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Church of the Mother of God

Source: Postcard published by the church in the early 1980s


The Church is located about two blocks from the Church of the Nativity in Bethlehem.


+972 2/74 47 57

Mailing Address

P.O. Box 1010
Bethlehem, Israel

A Brief History of the Church

The history of the community in Bethlehem goes back to the late 19th century when a few Syriac Orthodox families settled there. As a result of the calamities that befell the Christians of Ottoman Turkey after World War I (seyfo), many families migrated to Palestine and settled in Jerusalem and Bethlehem, primarily from Isfis, Azekh, Middo, and Ma`sarteh, with a couple of families from Kharput, Adiaman and Mardin. At an unknown date (probably prior to 1913), a monk purchased a house west of Omar's Mosque in Bethlehem for 50 gold Liras and donated it to the Monastery of St. Mark (Jersualem). The upper floor with two rooms were used for worship services; the parish priest lived on the middle floor and the St. Ephrem school occupied the lower floor. Later, a board under the name of St. Ephrem was formed in 1922 and purchased the land upon which the current church is built. On 19 Sept 1927, the late Patriarch Mor Ignatius Elias III placed the corner stone on that property for a church.

Shortly thereafter, the number of immigrants increased and outgrew the modest building that housed the church. As funds were lacking, the entire community worked with their hands to build the current church. The elders of the community still fondly remember Patriarch Mor Elias III with a showel working with the rest of the community. The new church was completed in 1943. The old church building is now used as the community's social hall (the altar and the burial place for the priests was sealed and is accessed by a small door from the social hall's kitchenette).

On Feb 7, 1943, the church was dedicated under the name of the Virgin Mary by Mor Philoxenus Jacob of Salah, then Bishop of Jerusalem. A tower was then built at a total cost of tower 2,000 Jordianian Dinars, with four electric bells imported from Germany; it was dedicated on Dec 4, 1966 by Mor Dioscorus Luka Shaya, then Bishop of Jerusalem.

In April 2002, Palestinian gunmen took refuge in the church and later at the adjacent Church of Nativity with Israeli army in pursuit thus putting the church in the international media spotlight.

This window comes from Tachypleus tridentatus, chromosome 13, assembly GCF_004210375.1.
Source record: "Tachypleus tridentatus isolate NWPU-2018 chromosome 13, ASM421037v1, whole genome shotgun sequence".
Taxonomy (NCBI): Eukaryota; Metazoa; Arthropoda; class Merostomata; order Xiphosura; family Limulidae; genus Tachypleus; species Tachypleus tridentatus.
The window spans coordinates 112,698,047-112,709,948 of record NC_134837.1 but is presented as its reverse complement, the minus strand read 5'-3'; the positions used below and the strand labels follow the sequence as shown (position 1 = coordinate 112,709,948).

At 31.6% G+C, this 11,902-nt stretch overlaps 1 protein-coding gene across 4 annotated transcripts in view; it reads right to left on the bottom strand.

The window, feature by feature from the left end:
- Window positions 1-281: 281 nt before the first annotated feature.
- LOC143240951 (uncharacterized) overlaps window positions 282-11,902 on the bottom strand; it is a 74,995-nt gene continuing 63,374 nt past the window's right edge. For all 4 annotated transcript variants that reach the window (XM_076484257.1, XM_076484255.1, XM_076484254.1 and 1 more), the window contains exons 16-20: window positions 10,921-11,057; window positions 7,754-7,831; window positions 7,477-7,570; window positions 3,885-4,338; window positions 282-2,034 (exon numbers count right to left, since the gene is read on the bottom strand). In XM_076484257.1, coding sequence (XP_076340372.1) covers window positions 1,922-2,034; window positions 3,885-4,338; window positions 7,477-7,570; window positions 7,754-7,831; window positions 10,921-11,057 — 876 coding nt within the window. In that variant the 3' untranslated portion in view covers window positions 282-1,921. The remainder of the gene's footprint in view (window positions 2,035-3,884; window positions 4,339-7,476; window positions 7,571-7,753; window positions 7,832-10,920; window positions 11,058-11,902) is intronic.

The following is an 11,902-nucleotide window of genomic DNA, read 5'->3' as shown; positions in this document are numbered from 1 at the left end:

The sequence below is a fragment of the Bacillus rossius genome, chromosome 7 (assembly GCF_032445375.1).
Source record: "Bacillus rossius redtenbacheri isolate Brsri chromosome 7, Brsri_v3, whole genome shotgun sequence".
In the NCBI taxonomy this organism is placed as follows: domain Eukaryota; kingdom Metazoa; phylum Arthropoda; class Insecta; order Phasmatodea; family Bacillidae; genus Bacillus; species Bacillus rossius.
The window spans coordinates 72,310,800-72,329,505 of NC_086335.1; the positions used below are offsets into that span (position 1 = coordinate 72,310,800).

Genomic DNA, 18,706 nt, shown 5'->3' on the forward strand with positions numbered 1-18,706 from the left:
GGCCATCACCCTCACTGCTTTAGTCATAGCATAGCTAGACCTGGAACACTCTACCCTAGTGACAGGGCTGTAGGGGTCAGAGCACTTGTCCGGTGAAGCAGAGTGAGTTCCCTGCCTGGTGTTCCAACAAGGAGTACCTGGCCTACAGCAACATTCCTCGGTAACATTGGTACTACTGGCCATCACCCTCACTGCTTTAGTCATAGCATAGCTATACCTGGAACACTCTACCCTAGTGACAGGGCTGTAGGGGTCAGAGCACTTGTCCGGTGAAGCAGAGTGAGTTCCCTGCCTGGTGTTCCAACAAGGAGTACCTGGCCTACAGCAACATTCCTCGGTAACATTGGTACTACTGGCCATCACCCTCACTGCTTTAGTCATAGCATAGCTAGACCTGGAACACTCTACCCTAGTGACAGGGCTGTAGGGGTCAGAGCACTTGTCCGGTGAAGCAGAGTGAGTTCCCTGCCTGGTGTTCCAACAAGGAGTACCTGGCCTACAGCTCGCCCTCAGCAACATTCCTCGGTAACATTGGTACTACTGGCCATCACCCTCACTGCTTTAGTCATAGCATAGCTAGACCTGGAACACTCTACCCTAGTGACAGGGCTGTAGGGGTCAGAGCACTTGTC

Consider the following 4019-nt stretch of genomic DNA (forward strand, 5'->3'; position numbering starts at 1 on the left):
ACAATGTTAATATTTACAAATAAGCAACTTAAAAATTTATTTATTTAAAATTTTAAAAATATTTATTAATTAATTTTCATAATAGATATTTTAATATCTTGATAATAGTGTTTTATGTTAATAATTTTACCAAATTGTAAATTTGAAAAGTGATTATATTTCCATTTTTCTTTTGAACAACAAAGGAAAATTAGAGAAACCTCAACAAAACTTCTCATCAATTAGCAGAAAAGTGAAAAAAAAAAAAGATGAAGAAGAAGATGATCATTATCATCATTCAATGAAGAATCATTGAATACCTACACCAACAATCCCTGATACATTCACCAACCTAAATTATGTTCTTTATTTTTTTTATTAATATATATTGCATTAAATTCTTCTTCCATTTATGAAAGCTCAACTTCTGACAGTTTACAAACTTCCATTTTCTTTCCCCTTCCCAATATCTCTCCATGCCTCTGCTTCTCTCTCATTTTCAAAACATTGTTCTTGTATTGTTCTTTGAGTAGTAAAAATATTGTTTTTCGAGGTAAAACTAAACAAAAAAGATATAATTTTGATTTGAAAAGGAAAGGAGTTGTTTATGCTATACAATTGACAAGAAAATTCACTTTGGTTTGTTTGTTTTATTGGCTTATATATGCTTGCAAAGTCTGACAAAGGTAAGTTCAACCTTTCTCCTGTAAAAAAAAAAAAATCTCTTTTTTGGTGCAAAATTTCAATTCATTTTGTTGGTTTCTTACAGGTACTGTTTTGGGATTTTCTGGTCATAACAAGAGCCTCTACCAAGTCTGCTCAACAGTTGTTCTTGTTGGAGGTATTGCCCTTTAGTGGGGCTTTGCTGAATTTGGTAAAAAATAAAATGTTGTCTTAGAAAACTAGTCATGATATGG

The siege of the church. April 3, 2002

Parish Priests who have served the Church (until 2002)

  • Ibrahim Zaytun
  • Hanna Zaytun
  • Gabriel Jabu
  • Abdul Ahad Sarkar
  • Michael Barja`
  • Isaac Kosto
  • Jacob Joseph Isaac

Fr. Jacob Isaac who serves the church (as of 2002) was ordained priest for Bethlehem on 15 Nov 1959 by the late Patriarch Mor Ya`qub III. He was born in Bartelli, Iraq, in 1932, attended St. Ephrem Seminary (in Mosul), and later taught there for 5 years. He resided at the Dayro d-Mor Mattay from 1958-59 until his ordination in 1959.

Organizations and Publications

St. Ephrem School. The school was established 1913. It was first located in the aforementioned house and then moved to the current location near the current church. It was closed during WWI and resumed in 1919 after the British Mandate began (the Mandate Government supported the school with 28 Egyptian Jineh). An additional room was added in 1937, and a committee was formed consisting of Abdulahad Khamis, Saliba Masriyyah and Shukri Ketlo. As of 2002, the school has only two classes.

St. Ephrem Society was established in 1932 with encouragement of Mor Gregorios Afram of Sadad and was responsible for the construction of the current larger church. In 1927, the society purchased the current cemetery on the road to Beit Sahur for 90 Palestinian Liras. They also continued to purchase properties around the current church, the total cost of which was 10,000 Palestinian Dinars in 1944 (according to a colophon in the Church's Phanqitho).

Club and Scouts. The club was established in 1949, and moved to its current location (the old church) in 1955. The scouts were established in 1958, and women were included in the late 1970s. A Young Ladies League, was also established in 1951 and its first president was Nijmeh Abdulahad Khamis. The league was active only for a few years.

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Last Update: September 22, 2002